In the second networked backup environment 200, another media server 102B may be coupled to the storage device 130B via another SAN 122B. The media server 102B may also be coupled to another master server 104B via another LAN 120B, and the master server 104B may be coupled to a storage device that stores another catalog 114B. The media server 102B may act as a “data mover” between the storage device 130B and the master server 104B. In one embodiment, to import the image 132B into an instance of a backup solution such as NetBackup™ the second networked backup environment 200, the catalog 114B should be updated with metadata regarding the image 132B. Instead of slowly reading the entire replicated image 132B to locate the relevant metadata (e.g., tar headers in a tar file), the metadata may be read from the simpler sidecar file 134B associated with the image 132B. The catalog 114B may be updated with the metadata obtained from the sidecar 134B, thereby allowing the image 132B to be imported in the second environment 200 with relative speed. In one embodiment, the sidecar file 134B may be imported by a NetBackup™ instance and used to recreate the files portion of the catalog 114B. Importing the sidecar file 134B may comprise populating the catalog 114B with metadata entries for files in the replicated image 132B.

FIG. 3 is a flow diagram illustrating a method for backup catalog recovery from replicated data according to one embodiment. In a backup operation, a plurality of files may be stored in an archive (i.e., an image) 132A on the storage device 130A. As indicated at 300, a set of catalog metadata may be stored in a metadata object (e.g., a metadata file referred to as a sidecar file 134A) on a first storage device 130A. The set of catalog metadata may describe the plurality of files stored in the archive 132A. In one embodiment, the metadata object may be stored as a separate file from the archive file 132A on the first storage device 130A. Alternatively, the metadata object may comprise an object stored within the archive itself. In one embodiment, the set of catalog metadata may be copied from a source backup catalog 114A. The set of catalog metadata may be a subset of catalog metadata stored in the source backup catalog 114A, and the catalog metadata stored in the source backup catalog may comprise additional catalog metadata describing an additional plurality of files stored in one or more additional archives. In one embodiment, the set of catalog metadata may be automatically stored in the metadata object in response to receiving input (e.g., from a user) designating the plurality of files stored in the archive for replication.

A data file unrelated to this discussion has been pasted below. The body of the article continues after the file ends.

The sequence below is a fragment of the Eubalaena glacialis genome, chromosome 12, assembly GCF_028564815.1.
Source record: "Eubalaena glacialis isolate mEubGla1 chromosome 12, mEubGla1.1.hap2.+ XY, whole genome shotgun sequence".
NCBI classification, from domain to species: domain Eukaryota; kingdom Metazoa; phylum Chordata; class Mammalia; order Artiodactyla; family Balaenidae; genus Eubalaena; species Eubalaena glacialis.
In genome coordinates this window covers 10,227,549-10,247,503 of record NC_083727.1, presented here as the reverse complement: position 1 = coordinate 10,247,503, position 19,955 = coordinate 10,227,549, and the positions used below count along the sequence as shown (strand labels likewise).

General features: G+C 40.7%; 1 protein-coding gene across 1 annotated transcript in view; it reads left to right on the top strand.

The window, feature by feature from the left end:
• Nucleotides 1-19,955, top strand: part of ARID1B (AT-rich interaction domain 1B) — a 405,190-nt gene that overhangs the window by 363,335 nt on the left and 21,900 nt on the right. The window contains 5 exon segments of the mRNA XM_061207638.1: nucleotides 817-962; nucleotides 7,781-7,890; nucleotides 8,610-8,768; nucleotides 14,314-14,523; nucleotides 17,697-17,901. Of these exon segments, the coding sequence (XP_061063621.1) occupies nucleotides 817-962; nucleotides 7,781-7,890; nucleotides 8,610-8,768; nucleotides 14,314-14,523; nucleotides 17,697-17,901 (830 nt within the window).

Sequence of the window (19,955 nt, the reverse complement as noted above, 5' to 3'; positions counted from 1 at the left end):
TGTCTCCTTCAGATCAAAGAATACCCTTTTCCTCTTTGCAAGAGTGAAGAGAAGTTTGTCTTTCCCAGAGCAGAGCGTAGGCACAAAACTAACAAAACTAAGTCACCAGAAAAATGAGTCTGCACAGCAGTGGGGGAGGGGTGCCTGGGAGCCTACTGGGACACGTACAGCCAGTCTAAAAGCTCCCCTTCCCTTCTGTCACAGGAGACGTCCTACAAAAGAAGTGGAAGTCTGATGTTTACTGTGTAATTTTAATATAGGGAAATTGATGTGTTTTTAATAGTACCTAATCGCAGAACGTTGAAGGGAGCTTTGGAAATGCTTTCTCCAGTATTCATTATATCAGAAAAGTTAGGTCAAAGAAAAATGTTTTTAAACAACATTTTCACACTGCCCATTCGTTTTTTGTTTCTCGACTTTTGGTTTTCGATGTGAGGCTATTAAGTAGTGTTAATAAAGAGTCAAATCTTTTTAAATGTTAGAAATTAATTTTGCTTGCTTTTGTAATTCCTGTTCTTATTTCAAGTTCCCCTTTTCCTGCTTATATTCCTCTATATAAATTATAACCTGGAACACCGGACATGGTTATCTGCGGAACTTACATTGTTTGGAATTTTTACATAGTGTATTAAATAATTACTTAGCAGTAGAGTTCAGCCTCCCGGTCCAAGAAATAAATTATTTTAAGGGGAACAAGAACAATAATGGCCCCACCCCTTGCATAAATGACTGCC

As indicated at 310, the metadata object and the archive 132A may be copied to a second storage device 130B, thereby generating a replicated metadata object and a replicated archive 132B on the second storage device 130B. In one embodiment, copying the metadata object and the archive to the second storage device 130B may be performed automatically in response to receiving input (e.g., user input) designating the plurality of files stored in the archive as a disaster recovery set.

As indicated at 320, the replicated metadata object may be automatically detected on the second storage device. As will be discussed in greater detail below with respect to FIG. 4, the replicated metadata object may be automatically detected based on the name of the replicated metadata object. The name of the replicated metadata object may also indicate the relationship between the replicated metadata object and the replicated archive.

As indicated at 330, the set of catalog metadata may be imported from the replicated metadata object into a destination backup catalog 114B. After importing the catalog metadata in this manner, the destination backup catalog 114B may describe the plurality of files stored in the replicated archive 132B. In one embodiment, the set of catalog metadata may be automatically imported into the destination backup catalog in response to the automatic detection of the replicated metadata object on the second storage device.

FIG. 4 illustrates a networked backup environment 400 including backup catalog recovery with automatic monitoring of replicated data according to one embodiment. The networked backup environment 400 may include substantially the same components as the networked backup environment 200 shown in FIG. 2. Additionally, the networked backup environment 400 may include a monitor 402, also referred to herein as a sidecar monitor. The monitor 402 may automatically detect the presence of a new sidecar file in the storage device 130B. In response to the detection of the new sidecar file 134B, the monitor may automatically initiate the importing of the associated image 132B using the sidecar 134B. In one embodiment, the monitor 402 may poll the storage device 130B to detect new sidecar files. In another embodiment, the detection of new sidecar files may be event-driven. The monitor may comprise program instructions executed in the media server 102B, in another computer system coupled to the SAN 122B, in a component of the SAN fabric, or in any other suitable location in the networked backup environment 400.

In one embodiment, a standardized nomenclature for the sidecar file 134B may indicate its nature as a file containing optimized metadata for a replicated image 132B. For example, the sidecar file 134B may include the term “sidecar” or another suitable string in its file name. The sidecar file 134B may also have a name similar to that of the corresponding image file 132B so that the link between the two files is established. For example, if the name of the image 132B includes “archive1.tar,” then the name of the corresponding sidecar 134B may include “archive1.sidecar” in one embodiment.